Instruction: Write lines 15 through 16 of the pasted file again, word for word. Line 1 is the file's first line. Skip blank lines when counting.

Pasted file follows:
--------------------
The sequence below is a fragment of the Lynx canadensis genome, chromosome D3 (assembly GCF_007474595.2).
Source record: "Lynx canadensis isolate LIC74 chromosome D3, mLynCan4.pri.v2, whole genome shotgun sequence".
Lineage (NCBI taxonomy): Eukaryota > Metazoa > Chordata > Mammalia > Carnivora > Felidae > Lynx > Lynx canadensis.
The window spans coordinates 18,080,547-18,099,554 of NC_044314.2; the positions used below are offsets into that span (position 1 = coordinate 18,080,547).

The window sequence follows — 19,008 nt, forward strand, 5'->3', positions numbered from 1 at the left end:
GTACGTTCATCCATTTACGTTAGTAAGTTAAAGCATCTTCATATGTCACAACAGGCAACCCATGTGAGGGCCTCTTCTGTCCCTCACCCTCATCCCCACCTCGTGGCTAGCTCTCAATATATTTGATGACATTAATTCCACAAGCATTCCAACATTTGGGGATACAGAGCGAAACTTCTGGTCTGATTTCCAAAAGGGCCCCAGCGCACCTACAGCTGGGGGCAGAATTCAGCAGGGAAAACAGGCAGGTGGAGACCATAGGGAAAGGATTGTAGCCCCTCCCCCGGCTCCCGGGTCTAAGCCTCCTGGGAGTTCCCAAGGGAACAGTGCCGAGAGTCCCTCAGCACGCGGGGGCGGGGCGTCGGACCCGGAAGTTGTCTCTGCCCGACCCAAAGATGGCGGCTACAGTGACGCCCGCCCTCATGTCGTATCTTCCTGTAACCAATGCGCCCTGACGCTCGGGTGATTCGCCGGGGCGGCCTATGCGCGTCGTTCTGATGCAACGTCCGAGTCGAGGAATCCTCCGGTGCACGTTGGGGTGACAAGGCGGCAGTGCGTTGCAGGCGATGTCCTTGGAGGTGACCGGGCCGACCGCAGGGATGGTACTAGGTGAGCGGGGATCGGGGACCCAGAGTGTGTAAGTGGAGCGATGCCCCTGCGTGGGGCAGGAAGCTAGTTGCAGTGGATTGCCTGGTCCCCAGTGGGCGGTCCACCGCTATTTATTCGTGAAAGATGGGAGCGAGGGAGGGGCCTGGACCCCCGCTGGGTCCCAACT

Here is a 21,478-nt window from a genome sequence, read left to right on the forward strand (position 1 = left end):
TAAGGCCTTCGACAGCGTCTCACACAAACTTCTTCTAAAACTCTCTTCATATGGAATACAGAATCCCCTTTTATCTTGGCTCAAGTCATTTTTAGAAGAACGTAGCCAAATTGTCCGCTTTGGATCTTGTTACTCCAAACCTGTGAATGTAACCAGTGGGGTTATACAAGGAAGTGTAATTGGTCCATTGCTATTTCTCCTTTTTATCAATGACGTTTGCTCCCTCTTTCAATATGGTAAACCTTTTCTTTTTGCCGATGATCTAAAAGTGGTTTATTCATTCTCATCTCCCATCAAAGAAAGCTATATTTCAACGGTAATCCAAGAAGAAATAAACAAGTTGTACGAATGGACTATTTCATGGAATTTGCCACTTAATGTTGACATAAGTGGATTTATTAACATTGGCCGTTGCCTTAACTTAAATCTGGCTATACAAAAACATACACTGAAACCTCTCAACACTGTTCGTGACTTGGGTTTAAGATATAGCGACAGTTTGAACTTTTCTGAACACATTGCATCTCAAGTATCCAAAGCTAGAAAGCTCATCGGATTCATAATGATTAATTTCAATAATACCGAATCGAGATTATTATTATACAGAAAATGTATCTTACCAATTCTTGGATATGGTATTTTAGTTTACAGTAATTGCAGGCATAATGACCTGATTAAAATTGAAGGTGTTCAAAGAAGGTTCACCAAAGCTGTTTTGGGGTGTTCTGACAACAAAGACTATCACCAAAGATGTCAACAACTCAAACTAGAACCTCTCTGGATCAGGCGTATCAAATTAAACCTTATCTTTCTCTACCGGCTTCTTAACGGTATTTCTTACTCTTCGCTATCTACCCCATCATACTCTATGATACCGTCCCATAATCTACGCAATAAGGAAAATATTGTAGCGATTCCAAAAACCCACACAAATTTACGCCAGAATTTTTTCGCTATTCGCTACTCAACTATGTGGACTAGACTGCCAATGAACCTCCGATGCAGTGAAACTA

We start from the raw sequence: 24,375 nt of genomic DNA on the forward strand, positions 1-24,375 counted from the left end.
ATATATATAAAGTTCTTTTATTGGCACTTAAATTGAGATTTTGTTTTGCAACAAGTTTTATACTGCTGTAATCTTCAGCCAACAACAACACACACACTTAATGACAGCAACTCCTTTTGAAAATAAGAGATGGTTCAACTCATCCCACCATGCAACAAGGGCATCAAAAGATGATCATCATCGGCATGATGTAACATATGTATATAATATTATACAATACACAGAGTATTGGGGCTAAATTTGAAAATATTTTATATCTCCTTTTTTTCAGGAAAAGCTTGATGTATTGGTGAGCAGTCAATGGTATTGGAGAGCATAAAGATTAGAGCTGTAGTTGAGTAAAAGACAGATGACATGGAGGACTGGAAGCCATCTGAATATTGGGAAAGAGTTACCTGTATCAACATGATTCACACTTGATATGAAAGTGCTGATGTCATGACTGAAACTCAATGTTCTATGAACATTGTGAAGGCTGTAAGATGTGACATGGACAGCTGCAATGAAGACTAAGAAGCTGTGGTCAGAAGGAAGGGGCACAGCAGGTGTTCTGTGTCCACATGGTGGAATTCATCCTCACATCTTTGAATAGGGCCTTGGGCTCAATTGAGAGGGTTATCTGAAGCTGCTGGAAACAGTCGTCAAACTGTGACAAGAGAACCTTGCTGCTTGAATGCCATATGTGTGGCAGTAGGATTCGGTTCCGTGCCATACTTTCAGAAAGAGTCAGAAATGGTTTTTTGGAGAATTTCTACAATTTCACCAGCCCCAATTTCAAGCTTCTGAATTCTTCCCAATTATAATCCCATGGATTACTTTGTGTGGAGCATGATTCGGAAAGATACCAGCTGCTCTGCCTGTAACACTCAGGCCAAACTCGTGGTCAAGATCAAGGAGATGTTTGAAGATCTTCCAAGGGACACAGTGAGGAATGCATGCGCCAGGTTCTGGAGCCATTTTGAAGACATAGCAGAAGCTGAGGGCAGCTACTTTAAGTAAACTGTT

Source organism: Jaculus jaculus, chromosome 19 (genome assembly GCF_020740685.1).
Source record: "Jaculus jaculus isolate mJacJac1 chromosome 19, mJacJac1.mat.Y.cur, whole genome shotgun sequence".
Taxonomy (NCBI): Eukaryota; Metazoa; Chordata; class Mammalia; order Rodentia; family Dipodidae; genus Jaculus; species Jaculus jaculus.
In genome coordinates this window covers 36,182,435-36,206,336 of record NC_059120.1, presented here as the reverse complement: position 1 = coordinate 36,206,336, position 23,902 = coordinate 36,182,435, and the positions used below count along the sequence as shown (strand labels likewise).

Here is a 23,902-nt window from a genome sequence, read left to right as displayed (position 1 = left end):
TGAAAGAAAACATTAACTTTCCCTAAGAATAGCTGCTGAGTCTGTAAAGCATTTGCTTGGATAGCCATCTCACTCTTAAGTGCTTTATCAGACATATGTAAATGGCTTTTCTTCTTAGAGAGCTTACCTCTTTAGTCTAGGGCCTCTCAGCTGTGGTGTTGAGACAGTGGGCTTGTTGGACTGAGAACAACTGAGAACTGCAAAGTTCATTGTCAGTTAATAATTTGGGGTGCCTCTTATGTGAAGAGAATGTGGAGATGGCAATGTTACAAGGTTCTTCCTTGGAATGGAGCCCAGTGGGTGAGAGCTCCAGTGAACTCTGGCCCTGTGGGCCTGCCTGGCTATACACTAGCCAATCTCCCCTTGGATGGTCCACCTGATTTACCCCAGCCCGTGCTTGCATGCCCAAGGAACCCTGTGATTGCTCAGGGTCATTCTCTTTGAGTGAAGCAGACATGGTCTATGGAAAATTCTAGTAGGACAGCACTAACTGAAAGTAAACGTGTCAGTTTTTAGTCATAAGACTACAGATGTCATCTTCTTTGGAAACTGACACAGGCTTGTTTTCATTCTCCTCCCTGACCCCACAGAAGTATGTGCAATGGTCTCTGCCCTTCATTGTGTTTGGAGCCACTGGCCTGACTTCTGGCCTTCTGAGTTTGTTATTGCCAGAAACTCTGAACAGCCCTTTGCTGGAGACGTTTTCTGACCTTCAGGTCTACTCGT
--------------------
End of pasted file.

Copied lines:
Here is a 23,902-nt window from a genome sequence, read left to right as displayed (position 1 = left end):
TGAAAGAAAACATTAACTTTCCCTAAGAATAGCTGCTGAGTCTGTAAAGCATTTGCTTGGATAGCCATCTCACTCTTAAGTGCTTTATCAGACATATGTAAATGGCTTTTCTTCTTAGAGAGCTTACCTCTTTAGTCTAGGGCCTCTCAGCTGTGGTGTTGAGACAGTGGGCTTGTTGGACTGAGAACAACTGAGAACTGCAAAGTTCATTGTCAGTTAATAATTTGGGGTGCCTCTTATGTGAAGAGAATGTGGAGATGGCAATGTTACAAGGTTCTTCCTTGGAATGGAGCCCAGTGGGTGAGAGCTCCAGTGAACTCTGGCCCTGTGGGCCTGCCTGGCTATACACTAGCCAATCTCCCCTTGGATGGTCCACCTGATTTACCCCAGCCCGTGCTTGCATGCCCAAGGAACCCTGTGATTGCTCAGGGTCATTCTCTTTGAGTGAAGCAGACATGGTCTATGGAAAATTCTAGTAGGACAGCACTAACTGAAAGTAAACGTGTCAGTTTTTAGTCATAAGACTACAGATGTCATCTTCTTTGGAAACTGACACAGGCTTGTTTTCATTCTCCTCCCTGACCCCACAGAAGTATGTGCAATGGTCTCTGCCCTTCATTGTGTTTGGAGCCACTGGCCTGACTTCTGGCCTTCTGAGTTTGTTATTGCCAGAAACTCTGAACAGCCCTTTGCTGGAGACGTTTTCTGACCTTCAGGTCTACTCGT